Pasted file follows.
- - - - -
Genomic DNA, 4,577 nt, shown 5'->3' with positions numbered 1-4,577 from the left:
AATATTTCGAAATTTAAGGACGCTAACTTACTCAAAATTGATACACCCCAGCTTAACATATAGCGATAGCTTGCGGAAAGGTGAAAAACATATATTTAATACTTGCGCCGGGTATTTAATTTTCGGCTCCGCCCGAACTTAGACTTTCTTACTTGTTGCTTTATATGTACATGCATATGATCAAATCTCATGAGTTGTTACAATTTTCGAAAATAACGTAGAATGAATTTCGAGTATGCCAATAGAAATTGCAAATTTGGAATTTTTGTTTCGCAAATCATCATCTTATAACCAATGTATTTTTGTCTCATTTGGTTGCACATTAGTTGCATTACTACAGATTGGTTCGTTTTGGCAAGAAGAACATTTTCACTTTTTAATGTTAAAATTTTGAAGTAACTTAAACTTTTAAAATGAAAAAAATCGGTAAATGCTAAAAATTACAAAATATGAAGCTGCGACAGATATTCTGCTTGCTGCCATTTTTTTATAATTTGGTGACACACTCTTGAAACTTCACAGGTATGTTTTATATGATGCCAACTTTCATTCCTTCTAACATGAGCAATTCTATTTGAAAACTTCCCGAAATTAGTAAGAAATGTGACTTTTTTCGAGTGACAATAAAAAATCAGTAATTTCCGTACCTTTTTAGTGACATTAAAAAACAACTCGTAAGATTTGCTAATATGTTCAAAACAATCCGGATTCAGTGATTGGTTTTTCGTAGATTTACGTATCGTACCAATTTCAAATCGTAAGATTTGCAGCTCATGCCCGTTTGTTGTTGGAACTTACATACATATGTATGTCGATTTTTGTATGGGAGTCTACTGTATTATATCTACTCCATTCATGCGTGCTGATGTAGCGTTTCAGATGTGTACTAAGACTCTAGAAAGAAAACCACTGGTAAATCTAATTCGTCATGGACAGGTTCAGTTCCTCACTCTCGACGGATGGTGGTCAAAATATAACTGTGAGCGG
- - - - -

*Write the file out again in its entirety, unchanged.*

Genomic DNA, 4,577 nt, shown 5'->3' with positions numbered 1-4,577 from the left:
AATATTTCGAAATTTAAGGACGCTAACTTACTCAAAATTGATACACCCCAGCTTAACATATAGCGATAGCTTGCGGAAAGGTGAAAAACATATATTTAATACTTGCGCCGGGTATTTAATTTTCGGCTCCGCCCGAACTTAGACTTTCTTACTTGTTGCTTTATATGTACATGCATATGATCAAATCTCATGAGTTGTTACAATTTTCGAAAATAACGTAGAATGAATTTCGAGTATGCCAATAGAAATTGCAAATTTGGAATTTTTGTTTCGCAAATCATCATCTTATAACCAATGTATTTTTGTCTCATTTGGTTGCACATTAGTTGCATTACTACAGATTGGTTCGTTTTGGCAAGAAGAACATTTTCACTTTTTAATGTTAAAATTTTGAAGTAACTTAAACTTTTAAAATGAAAAAAATCGGTAAATGCTAAAAATTACAAAATATGAAGCTGCGACAGATATTCTGCTTGCTGCCATTTTTTTATAATTTGGTGACACACTCTTGAAACTTCACAGGTATGTTTTATATGATGCCAACTTTCATTCCTTCTAACATGAGCAATTCTATTTGAAAACTTCCCGAAATTAGTAAGAAATGTGACTTTTTTCGAGTGACAATAAAAAATCAGTAATTTCCGTACCTTTTTAGTGACATTAAAAAACAACTCGTAAGATTTGCTAATATGTTCAAAACAATCCGGATTCAGTGATTGGTTTTTCGTAGATTTACGTATCGTACCAATTTCAAATCGTAAGATTTGCAGCTCATGCCCGTTTGTTGTTGGAACTTACATACATATGTATGTCGATTTTTGTATGGGAGTCTACTGTATTATATCTACTCCATTCATGCGTGCTGATGTAGCGTTTCAGATGTGTACTAAGACTCTAGAAAGAAAACCACTGGTAAATCTAATTCGTCATGGACAGGTTCAGTTCCTCACTCTCGACGGATGGTGGTCAAAATATAACTGTGAGCGG